Jokowi’s Peat Protection Promise Let Down By Weak Draft Regulation

Joint Release by Coalition of Civil Society Organisations

Press release - May 31, 2016

JAKARTA, 31 MAY 2016 - A revised draft of Government Regulation (PP) No. 71 of 2014 on the Protection and Management of Peat Ecosystem that is currently being considered by the Ministry of Justice and Human Rights is weak, lacks transparency, and provides opportunities for further destruction of peatland. The draft is not remotely in line with the strong commitment President Joko Widodo made to protect peat and save his people from the impact of forest fires.

Worries over the weak revised draft were raised earlier this week by the Civil Society Coalition for the Rescue of Indonesian Forest and the Global Climate. The member NGOs sent a letter setting out concerns to the Ministry of Environment and Forestry, Ministry of Justice and Human Rights, and the Secretary of State [1]. 

Yuyun Indradi, Greenpeace Indonesia Forest Campaigner said the closed process of the revision worsens the government's image related to the concept of good governance, especially in the forestry sector. "The government has failed to see the public as one of the interested parties in forest issues. While the implementation of the policy of a single map (One Map) remains  stagnant, the direction of President Jokowi’s commitment to protect forests and peatland has become more obscure." 

Last year, President Joko Widodo announced many promises about peatland protection. These included a moratorium on new permits for palm oil plantations, the construction of canal dams, as well as peatland restoration. However, based on the circulated revised draft peat protection regulation, as in the existing regulations, these commitments have been neglected. 

Bob Purba, Director of Forest Watch Indonesia, said: "New permits will no longer be given on peatland areas. But the damage continues. The existing government regulation fails to explain how peatlands, damaged and burnt as a result of drying through canalisation, can be restored. A plan is needed to provide a clear protection against concessions that damage peatland ecosystems using the restoration approach." 

Meanwhile, Nur Esau Yaung, Director of the Paradisea Foundation, highlighted the significant threat to 1,022,045 hectares of peatland in West Papua. "Based on provincial spatial plan (RTRWP) of West Papua, 83% of peatland is on the cultivation function list and only 17% are included on the protection list. The peatland area on the Indicative Map for New License (PIPPIB) has also been lessened to only ±551,315 ha. Furthermore there are overlaps between peatland and plantations of ±18,306 ha, and overlapping of sago industries in peatlands of ±51,770 ha." 

Abdon Nababan, Secretary General of the Alliance of Indigenous People, stated:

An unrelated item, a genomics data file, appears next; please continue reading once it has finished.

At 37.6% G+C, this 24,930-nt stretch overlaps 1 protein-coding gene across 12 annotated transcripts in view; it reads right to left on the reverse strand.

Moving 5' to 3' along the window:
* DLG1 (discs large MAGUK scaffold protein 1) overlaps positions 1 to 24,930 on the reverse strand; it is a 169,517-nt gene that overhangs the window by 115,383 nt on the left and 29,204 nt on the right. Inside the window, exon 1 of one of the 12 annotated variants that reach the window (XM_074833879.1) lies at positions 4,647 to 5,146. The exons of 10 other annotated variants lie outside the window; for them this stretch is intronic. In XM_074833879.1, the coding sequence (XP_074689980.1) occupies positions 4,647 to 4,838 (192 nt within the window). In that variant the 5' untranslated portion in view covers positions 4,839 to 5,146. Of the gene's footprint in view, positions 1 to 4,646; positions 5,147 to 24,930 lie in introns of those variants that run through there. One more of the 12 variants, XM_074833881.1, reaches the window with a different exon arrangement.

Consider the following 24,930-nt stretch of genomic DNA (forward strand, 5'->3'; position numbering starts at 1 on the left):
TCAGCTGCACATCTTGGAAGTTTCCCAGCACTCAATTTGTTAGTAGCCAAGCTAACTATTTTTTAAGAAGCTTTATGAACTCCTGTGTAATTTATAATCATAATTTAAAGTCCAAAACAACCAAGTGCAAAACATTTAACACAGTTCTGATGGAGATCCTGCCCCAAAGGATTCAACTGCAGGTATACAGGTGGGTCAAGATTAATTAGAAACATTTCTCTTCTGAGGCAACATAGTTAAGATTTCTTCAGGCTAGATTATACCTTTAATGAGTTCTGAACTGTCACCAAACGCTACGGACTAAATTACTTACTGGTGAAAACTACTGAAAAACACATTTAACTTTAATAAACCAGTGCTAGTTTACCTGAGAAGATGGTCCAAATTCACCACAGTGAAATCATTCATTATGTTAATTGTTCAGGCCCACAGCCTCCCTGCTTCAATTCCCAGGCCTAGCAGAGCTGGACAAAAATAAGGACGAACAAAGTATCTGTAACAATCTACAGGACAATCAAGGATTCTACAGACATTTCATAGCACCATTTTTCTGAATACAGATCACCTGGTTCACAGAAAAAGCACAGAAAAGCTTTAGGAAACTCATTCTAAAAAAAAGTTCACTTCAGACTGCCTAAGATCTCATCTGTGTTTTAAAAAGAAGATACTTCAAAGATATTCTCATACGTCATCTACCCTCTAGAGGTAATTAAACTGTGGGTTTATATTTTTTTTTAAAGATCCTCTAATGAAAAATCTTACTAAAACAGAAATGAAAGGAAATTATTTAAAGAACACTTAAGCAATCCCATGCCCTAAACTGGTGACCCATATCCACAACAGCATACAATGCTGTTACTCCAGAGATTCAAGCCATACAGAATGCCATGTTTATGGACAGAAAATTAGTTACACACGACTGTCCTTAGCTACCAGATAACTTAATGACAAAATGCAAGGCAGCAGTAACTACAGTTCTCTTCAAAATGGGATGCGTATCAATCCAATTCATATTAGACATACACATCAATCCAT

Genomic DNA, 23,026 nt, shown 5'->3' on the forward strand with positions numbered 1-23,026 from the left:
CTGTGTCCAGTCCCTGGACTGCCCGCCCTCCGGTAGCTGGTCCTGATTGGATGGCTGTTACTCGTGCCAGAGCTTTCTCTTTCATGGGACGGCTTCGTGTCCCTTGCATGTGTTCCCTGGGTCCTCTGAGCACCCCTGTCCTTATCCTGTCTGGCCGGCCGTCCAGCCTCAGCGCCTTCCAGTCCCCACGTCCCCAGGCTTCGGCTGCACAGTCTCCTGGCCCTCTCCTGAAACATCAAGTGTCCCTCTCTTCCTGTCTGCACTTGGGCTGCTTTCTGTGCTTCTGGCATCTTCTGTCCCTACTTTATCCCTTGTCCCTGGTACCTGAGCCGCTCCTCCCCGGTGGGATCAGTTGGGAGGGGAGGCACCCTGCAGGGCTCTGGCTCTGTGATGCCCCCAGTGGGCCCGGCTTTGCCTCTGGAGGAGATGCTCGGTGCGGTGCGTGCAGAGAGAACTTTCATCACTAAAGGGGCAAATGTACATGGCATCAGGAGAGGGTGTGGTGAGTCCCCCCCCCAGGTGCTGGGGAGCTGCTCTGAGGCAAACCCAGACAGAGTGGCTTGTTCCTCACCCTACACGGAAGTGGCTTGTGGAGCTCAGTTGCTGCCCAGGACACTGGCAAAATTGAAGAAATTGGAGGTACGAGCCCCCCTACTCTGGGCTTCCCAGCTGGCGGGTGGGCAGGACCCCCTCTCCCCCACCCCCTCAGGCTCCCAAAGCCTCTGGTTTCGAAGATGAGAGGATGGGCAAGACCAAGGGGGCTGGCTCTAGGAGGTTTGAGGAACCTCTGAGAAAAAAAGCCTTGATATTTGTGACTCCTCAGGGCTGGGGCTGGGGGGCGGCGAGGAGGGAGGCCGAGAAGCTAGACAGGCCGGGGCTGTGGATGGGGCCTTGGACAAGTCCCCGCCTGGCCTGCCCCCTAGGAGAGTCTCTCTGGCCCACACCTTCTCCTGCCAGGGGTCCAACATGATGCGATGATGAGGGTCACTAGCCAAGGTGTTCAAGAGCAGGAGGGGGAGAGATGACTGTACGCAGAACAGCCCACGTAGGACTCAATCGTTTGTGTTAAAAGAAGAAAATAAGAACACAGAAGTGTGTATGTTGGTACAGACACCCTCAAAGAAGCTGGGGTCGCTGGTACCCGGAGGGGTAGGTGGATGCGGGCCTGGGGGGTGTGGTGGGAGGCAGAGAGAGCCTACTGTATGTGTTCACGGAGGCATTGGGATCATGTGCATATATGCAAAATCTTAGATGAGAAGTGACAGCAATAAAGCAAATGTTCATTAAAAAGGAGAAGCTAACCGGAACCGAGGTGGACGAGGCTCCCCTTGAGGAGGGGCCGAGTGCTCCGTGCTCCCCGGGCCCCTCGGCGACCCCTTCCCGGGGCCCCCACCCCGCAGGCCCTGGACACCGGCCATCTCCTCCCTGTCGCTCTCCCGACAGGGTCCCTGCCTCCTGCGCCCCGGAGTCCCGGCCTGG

"Preventing fires on peatland is not something that is difficult for indigenous communities. Knowledge and water management practices that allow peat to remain wet are the key to prevention of peat fires. Recognition and protection of the rights of indigenous peoples in the area of peatland restoration and the entire peat ecosystem in Indonesia is an important prerequisite to fire prevention and the effective protection of peat ecosystems in Indonesia." 

Henri Subagiyo, Director of the Indonesian Center for Environmental Law (ICEL) said:

"Now is the right time for the government to protect peatlands from being drained and destroyed. Protecting peat ecosystems to stop the pace of Indonesia's emissions can only be achieved if verbal commitments line up with regulations, and by involving all stakeholders. There are many agendas that must be resolved, ranging from the establishment of the function of different areas within the peatland ecosystem to opening the entire results of the process to monitoring and enforcement, as well as encouraging perpetrators to take responsibility for peat ecosystems that have been degraded." 

Notes to Editors:

[1]. Coalition Letter to the Ministry of Justice and Human Rights, Ministry of Environment and Forestry, and the Secretary of State, can be seen here (in Indonesian).

2. The coalition consists of 1. Greenpeace Indonesia, 2. Indonesia Center for Environmental Law (ICEL),  3. YayasanPusaka, 4. Forest Watch Indonesia, 5. HuMA,  6. JIKALAHARI - Riau, 7. Serikat Petani Kelapa Sawit (SPKS), 8. Hutan Kita Institut (HaKI) – Sumatera Selatan, 9. Save Our Borneo (SOB) – Kalimantan Tengah, 10. Sawit Watch, 11. Badan RegistrasiWilayah Adat (BRWA),  12. AMAN (Aliansi Masyarakat AdatNusantara), 13. Konsorsium Pendukung Sistem HutanKerakyatan (KPSHK), 14. Jaringan Kerja Pemetaan Partisipatif(JKPP), 15. Debt Watch, 16. Yayasan Merah Putih-Sulawesi Tengah, 17. KKI-Warsi- Jambi, 18. Yayasan Paradisea-Manokwari, 19. Yayasan Madani, 20. Epistema


 Media Contacts:

 1. Abdon Nababan, Aliansi Masyarakat Adat Nusantara, 0811111365

2. Yuyun Indradi, Greenpeace Indonesia, 081226161759

3. Citra Hartati, Center for Environmental Law (ICEL), 081381260373

4. Bob Purba, Forest Watch Indonesia 08121105172